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Pilate, Who Never “Learned His Lesson”

This is the second of my two posts  from over three years ago that try to show that Pilate almost certainly would not have removed Jesus’ body from the cross on the afternoon of his death simply because not to do so would have been in violation of Jewish sensitivities.   (NOTE: Pilate is not said to have done so for the other two who were crucified with Jesus. Are we to think he made an exception in Jesus’ case, since, after all, he was far more important?)

To make the best sense of this post it is important to keep in mind what I said in the previous one.

In his response to my views of in How Jesus Became God – that Jesus most likely was not given a decent burial on the day of his crucifixion by Joseph of Arimathea – Craig Evans has maintained, among other things, that Pilate was not the kind of governor who would ignore Jewish sensitivities.   For Craig, Pilate started his rule by making a big mistake of bringing into Jerusalem the Roman standards that bore on them the image of the emperor.  But once he realized that the Jewish populace was offended, he backed down and from then on he showed that he had learned his lesson.  For that reason, Craig finds it “hard to believe” that at a later time Pilate would do something so opposed to Jewish custom as allow a body unburied on the day of a person’s death.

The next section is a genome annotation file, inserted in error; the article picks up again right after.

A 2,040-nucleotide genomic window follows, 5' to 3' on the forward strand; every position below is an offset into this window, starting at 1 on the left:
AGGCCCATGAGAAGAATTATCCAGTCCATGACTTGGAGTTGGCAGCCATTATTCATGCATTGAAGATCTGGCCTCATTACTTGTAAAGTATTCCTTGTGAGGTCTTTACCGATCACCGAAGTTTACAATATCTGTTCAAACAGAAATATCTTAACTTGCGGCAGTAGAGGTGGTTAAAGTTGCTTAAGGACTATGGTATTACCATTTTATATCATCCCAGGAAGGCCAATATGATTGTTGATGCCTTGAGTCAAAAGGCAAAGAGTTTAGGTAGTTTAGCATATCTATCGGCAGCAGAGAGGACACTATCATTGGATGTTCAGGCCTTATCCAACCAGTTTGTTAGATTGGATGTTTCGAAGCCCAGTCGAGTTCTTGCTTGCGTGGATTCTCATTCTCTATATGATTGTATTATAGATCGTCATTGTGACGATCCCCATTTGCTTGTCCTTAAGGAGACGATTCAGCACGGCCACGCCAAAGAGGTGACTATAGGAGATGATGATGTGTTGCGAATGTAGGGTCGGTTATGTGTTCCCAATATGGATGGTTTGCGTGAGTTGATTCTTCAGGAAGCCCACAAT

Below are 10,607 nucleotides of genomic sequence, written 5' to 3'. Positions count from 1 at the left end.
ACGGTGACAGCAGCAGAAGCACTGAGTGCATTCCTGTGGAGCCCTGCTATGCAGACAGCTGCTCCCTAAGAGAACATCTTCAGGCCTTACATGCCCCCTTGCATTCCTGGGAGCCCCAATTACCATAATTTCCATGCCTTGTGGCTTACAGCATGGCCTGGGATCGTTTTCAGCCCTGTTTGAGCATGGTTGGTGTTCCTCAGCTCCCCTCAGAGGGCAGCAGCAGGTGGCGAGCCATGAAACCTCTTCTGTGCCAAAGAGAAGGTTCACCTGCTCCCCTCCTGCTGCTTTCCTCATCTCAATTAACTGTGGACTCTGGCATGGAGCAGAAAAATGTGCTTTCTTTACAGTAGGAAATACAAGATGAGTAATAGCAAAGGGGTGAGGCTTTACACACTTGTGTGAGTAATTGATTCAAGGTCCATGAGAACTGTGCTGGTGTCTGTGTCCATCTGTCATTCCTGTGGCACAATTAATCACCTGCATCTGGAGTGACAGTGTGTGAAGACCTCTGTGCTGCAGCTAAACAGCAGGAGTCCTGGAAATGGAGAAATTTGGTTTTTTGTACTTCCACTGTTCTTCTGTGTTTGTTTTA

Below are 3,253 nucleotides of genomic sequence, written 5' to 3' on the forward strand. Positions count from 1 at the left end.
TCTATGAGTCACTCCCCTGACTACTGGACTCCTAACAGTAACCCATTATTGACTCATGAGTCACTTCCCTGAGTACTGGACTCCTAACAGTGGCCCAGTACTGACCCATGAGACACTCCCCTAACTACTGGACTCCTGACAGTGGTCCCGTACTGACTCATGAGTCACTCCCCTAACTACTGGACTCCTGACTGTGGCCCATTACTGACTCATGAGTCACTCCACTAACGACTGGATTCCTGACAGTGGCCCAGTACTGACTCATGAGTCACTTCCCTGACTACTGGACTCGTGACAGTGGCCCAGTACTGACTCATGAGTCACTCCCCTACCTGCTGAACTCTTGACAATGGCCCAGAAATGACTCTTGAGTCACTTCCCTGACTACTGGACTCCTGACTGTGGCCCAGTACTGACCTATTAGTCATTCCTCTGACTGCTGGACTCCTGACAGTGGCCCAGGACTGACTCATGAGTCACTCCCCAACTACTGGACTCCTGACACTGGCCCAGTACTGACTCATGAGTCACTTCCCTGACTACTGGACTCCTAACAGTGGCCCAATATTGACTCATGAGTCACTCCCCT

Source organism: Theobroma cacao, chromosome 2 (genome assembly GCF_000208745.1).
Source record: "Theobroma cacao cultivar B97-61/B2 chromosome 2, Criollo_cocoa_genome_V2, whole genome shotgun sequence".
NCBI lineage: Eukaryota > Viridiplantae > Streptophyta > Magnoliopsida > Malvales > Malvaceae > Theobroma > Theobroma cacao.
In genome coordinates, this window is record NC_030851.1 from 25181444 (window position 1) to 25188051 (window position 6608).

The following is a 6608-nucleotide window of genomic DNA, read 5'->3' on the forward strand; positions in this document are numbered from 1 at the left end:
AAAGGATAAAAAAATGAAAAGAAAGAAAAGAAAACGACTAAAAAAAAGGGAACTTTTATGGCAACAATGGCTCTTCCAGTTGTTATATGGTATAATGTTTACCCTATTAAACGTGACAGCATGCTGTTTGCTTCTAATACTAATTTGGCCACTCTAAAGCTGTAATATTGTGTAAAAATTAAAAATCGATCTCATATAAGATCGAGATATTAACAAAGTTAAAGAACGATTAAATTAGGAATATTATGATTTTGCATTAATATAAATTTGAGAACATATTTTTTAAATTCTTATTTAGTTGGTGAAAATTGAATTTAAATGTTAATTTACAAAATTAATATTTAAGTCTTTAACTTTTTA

This view strikes me as extremely problematic, for several reasons.   To start with, it flies in the face of…

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Was Jesus Given Special Treatment?
Pontius Pilate: A Sensitive Guy….



  1. Avatar
    rburos  February 13, 2018

    Not sure where to put this question, but I thought here not too out of place–my apologies if incorrect. Would this work better as a mail bag item?

    Crossan reads Mark and says that Jesus went to Jerusalem to conduct a double demonstration against imperial oppression (the ANTI-triumphal entry) and conservative religious collaboration (the cleansing–or rather ritual destruction–of the temple). He didn’t intend to get killed, but knew what he was doing was dangerous and willingly sacrificed his life to maintain the integrity of his vision. It is a rather beautiful interpretation, though it seems to me counter to the idea of Jesus the apocalyptic prophet.

    Dale Martin says (referring to the Markan apocalypse) that Mark is trying to teach that things will get better soon, but they will definitely get much worse first, both for Jesus and for his followers. This seems to me much more in line with apocalyptic.

    But then Fredricksen writes of Mark, saying Jesus did not go to Jerusalem to confront anything, but rather because he felt the End was coming soon and Jerusalem was the place to be when it happened.

    It would take a bit of energy to conflate all of these, but it can be done. Do you feel this would be time or energy well spent? I know you subscribe to Jesus the Apocalyptic Prophet (I have your book haven’t read it yet–I’m rereading How Jesus Became God before your Triumph arrives today).

    Again, thanks for all you do.

    • Bart
      Bart  February 15, 2018

      I think the final two can be reconciled; I don’t agree with Crossan on this one.

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